The German Social accident insurance institutions for trade and industry and the German social accident insurance institutions for the public sector have recognised over 100,000 cases of COVID-19 as occupational illnesses since the beginning of the pandemic up to and including August 2021. This has been announced by their umbrella organisation, the German Social Accident Insurance (DGUV). In addition, there have been over 10,000 instances in which a case of COVID-19 was recognised as an accident at work or school. The pandemic is therefore continuing to impact insurance claims recorded by social accident insurance institutions. According to provisional figures for the first half of 2021, there were significantly more occupational illnesses, while occupational and commuting accidents remained below 2019 levels.
Commenting on these statistics, Dr Stefan Hussy, Director General of the DGUV, said: "These figures remind us of the power that the coronavirus can unleash, especially during the colder months." Despite comprehensive protective measures, many people had become infected at work, particularly in the health sector. Apparently, however, there is still a lack of data to estimate the consequences, and it is especially unclear how many of the insured are suffering from long COVID. In view of the spread of the delta variant of the SARS-CoV-2 coronavirus and the approaching cold season, the Director General of the DGUV therefore has an urgent message: "If you have the option of getting yourself vaccinated, but you still haven’t done so: please make sure you do!" Vaccination centres can be found at www.hierwirdgeimpft.de.
Even if workplaces are not the main source of infections, they do still play a role. Since the beginning of the pandemic, social accident insurance institutions have recognised COVID-19 as an occupational illness in 103,244 insured persons and a result of an accident at work or school in 10,202 insured persons. The number of established occupational cases of COVID was 78,294, with the majority occurring in the period from January up to and including June 2021. The persons who were affected were, in particular, employees in the health and welfare sectors. In all, 84 insured persons died of COVID-19 between the outbreak of the pandemic and the end of August 2021.
The pandemic continued to influence the number of occupational accidents in the first half of 2021. According to provisional figures from the German social accident insurance institutions for trade and industry and the German Social Accident insurance institutions for the public sector, there were 392,847 occupational accidents and 86,792 commuting accidents from January up to and including June. Although these figures were higher than those for the same period last year (367,016 and 73,039 respectively), they were still significantly lower than in the first six months of 2019 (432,684 and 91,558 respectively).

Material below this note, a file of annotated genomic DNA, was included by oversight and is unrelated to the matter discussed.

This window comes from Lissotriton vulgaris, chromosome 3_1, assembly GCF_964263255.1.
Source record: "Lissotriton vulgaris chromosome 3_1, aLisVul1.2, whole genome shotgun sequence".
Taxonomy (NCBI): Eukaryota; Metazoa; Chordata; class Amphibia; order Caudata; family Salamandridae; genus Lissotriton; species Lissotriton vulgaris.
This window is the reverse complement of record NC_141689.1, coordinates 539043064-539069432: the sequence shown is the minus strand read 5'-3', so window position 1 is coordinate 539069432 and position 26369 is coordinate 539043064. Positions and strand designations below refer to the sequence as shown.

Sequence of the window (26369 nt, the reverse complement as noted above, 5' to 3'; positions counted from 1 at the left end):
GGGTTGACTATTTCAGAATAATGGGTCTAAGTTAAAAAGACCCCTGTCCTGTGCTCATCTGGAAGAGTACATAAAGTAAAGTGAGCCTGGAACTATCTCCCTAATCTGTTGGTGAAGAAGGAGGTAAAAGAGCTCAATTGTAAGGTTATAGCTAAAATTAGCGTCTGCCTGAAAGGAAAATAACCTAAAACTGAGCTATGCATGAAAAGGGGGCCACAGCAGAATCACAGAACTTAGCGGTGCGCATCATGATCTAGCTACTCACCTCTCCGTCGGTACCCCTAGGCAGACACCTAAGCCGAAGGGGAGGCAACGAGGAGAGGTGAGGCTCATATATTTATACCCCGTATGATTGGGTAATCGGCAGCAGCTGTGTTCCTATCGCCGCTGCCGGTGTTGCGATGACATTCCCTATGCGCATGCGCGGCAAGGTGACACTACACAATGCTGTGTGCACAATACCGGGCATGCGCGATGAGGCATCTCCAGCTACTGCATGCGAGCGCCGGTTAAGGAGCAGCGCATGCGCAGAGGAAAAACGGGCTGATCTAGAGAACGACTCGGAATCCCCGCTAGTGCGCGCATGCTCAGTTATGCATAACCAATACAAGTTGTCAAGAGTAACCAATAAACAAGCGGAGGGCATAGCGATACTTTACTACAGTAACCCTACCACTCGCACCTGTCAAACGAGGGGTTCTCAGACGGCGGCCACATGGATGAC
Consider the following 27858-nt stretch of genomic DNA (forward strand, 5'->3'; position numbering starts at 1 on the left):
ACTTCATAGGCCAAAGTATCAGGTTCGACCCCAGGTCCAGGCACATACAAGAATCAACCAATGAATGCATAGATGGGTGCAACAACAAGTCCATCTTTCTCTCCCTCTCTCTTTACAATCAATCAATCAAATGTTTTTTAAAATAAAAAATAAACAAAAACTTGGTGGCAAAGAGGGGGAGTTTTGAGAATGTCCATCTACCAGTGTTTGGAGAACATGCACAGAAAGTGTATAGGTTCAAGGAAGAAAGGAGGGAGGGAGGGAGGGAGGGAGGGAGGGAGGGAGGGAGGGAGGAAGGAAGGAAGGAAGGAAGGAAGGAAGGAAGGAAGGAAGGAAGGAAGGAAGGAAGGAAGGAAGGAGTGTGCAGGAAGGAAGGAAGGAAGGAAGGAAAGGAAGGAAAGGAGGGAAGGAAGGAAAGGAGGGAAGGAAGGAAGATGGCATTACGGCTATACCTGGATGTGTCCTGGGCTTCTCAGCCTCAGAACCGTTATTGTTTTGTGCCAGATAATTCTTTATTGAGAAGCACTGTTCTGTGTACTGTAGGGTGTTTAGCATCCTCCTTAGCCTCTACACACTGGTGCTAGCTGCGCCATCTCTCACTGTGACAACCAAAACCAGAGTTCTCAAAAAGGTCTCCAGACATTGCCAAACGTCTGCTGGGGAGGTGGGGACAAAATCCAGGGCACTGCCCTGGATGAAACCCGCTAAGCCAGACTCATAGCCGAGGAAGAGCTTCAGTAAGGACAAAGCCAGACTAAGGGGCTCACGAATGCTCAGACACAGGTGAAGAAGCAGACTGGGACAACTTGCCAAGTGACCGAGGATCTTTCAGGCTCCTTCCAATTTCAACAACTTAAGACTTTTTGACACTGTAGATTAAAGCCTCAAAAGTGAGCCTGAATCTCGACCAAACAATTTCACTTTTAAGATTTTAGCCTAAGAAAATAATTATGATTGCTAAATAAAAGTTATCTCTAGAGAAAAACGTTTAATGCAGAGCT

In the first half of 2021, 8,127 insured persons began to draw an accident pension for the first time – 608 fewer than during the same period in the previous year. The number of fatal occupational accidents, on the other hand, rose by 33 to 204. Another 97 insured persons died as a result of commuting accidents – 9 fewer than in the same period last year.
The German Social Accident Insurance Institutions for the Public Sector responsible for the accident insurance of schoolchildren recorded an overall total of 185,310 accidents at school and 17,129 accidents on the way to or from school. This amounts to 39% fewer at school and 36% fewer on the way compared with the first half of 2020 and about two thirds fewer accidents than in the first half of 2019.
"Developments in insurance claims show how massively the pandemic has changed our working lives," Hussy explains. This impact has apparently been both direct and indirect. "Indirect, because accident figures have gone down due to reductions in working hours, employees working from home and home schooling. Direct, because claims for occupational illness have virtually exploded due to COVID-19."
The German Social Accident Insurance has been using the hashtag #ImpfenSchützt (#VaccinationProtects) since March to promote vaccination, particularly on social media. The DGUV has published a series of advertising posters, which it has made available to companies and institutions in its database: www.dguv.de/impfenschuetzt
Further details on COVID-19 as an insured event in the German Social Accident Insurance are available at https://www.dguv.de/de/mediencenter/hintergrund/corona_arbeitsunfall/index.jsp(in German only).